Deborah, who co-founded BettyConfidential in 2008, said she’s dealt with the issue by giving employees the ability to set their own schedules. That approach works, she says, because she hires entrepreneurial types with strong self-management skills.
“We work very hard, but we listen and treat people with respect,” she said to the Times. “If someone goes to a parent-teacher conference, a sporting event or a play group, it’s fine if the work gets done.
Experts also suggest that owners and employees communicate openly about the possibility of taking maternity leave. According to the Times, the two sides should focus not on whether a hand-off of work is necessary, but exactly how it will be done, and who will do it.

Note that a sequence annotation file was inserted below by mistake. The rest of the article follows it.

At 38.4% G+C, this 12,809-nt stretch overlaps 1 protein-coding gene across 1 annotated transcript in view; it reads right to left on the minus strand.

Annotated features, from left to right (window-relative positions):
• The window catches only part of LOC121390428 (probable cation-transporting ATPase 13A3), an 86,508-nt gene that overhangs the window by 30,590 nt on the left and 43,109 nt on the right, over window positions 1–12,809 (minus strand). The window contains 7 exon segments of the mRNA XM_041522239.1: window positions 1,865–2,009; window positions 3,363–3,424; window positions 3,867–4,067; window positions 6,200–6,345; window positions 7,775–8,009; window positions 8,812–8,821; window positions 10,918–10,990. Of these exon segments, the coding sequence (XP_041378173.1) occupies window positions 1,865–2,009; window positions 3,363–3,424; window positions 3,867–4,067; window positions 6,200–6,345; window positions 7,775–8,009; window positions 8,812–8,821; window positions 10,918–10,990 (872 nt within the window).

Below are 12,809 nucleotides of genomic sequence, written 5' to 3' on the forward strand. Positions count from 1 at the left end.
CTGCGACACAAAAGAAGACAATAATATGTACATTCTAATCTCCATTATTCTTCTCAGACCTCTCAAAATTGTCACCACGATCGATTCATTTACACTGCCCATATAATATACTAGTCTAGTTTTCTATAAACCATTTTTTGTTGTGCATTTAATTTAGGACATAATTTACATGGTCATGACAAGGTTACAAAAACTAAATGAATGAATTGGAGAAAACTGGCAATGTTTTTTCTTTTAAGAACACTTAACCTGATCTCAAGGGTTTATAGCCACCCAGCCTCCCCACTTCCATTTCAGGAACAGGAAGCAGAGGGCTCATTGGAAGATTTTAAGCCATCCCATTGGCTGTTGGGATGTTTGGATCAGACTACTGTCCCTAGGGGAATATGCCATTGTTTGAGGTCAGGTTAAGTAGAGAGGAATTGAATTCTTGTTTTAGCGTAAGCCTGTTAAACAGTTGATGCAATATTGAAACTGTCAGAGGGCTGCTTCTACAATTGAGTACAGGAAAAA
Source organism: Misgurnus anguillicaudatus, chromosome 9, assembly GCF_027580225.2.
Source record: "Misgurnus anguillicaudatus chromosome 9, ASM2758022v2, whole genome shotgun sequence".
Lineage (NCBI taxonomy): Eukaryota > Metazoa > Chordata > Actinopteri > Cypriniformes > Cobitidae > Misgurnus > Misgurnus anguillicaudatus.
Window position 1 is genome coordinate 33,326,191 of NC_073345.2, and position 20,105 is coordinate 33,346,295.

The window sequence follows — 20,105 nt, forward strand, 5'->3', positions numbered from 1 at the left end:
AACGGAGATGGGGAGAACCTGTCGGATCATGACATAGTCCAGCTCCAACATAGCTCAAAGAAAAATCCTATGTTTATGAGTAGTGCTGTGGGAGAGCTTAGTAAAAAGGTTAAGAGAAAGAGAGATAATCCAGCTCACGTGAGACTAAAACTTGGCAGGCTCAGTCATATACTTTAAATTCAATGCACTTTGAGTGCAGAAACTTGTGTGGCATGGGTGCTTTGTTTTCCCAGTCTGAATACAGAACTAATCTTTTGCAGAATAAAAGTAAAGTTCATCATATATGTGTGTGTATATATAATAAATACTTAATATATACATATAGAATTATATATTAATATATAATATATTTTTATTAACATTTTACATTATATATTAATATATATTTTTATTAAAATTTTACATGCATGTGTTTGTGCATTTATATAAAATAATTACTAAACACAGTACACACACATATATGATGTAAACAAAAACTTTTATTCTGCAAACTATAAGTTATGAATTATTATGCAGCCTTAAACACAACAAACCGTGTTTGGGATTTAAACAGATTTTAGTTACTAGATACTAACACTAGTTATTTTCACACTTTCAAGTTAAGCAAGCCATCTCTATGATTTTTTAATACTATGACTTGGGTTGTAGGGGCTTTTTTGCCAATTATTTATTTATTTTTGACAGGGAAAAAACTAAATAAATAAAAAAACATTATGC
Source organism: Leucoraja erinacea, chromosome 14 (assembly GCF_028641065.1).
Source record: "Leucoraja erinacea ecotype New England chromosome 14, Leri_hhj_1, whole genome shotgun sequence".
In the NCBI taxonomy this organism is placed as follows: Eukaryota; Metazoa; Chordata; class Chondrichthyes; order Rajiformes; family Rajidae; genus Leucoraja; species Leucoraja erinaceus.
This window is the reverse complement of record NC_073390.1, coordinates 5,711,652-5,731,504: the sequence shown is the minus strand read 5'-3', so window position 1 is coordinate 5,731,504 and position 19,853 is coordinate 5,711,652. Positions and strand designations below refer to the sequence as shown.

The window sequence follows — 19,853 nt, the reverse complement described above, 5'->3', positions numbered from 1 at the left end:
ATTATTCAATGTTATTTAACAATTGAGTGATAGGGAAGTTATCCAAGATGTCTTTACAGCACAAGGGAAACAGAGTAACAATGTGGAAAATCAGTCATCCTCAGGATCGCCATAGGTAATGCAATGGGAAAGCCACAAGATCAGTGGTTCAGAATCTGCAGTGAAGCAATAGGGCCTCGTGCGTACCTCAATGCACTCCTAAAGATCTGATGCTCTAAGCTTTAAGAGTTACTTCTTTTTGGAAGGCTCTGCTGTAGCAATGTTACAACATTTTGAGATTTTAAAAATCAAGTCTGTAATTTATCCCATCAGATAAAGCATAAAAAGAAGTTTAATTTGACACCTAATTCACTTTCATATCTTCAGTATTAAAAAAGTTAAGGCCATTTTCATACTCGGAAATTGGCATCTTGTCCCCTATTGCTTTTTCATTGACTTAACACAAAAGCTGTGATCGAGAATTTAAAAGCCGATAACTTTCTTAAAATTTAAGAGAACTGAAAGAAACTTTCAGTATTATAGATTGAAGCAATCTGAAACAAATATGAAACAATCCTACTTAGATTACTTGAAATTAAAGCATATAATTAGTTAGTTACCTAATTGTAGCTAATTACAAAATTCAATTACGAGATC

But more than anything else, said Deborah, what will make these open-ended policies work is the relationship between the manager and the worker. “It’s based,” she says, “on trust.”
Tell us: What have your experiences with maternity leave been like? Do we need to change our policies as a nation?
Jane Farell is a senior editor at BettyConfidential.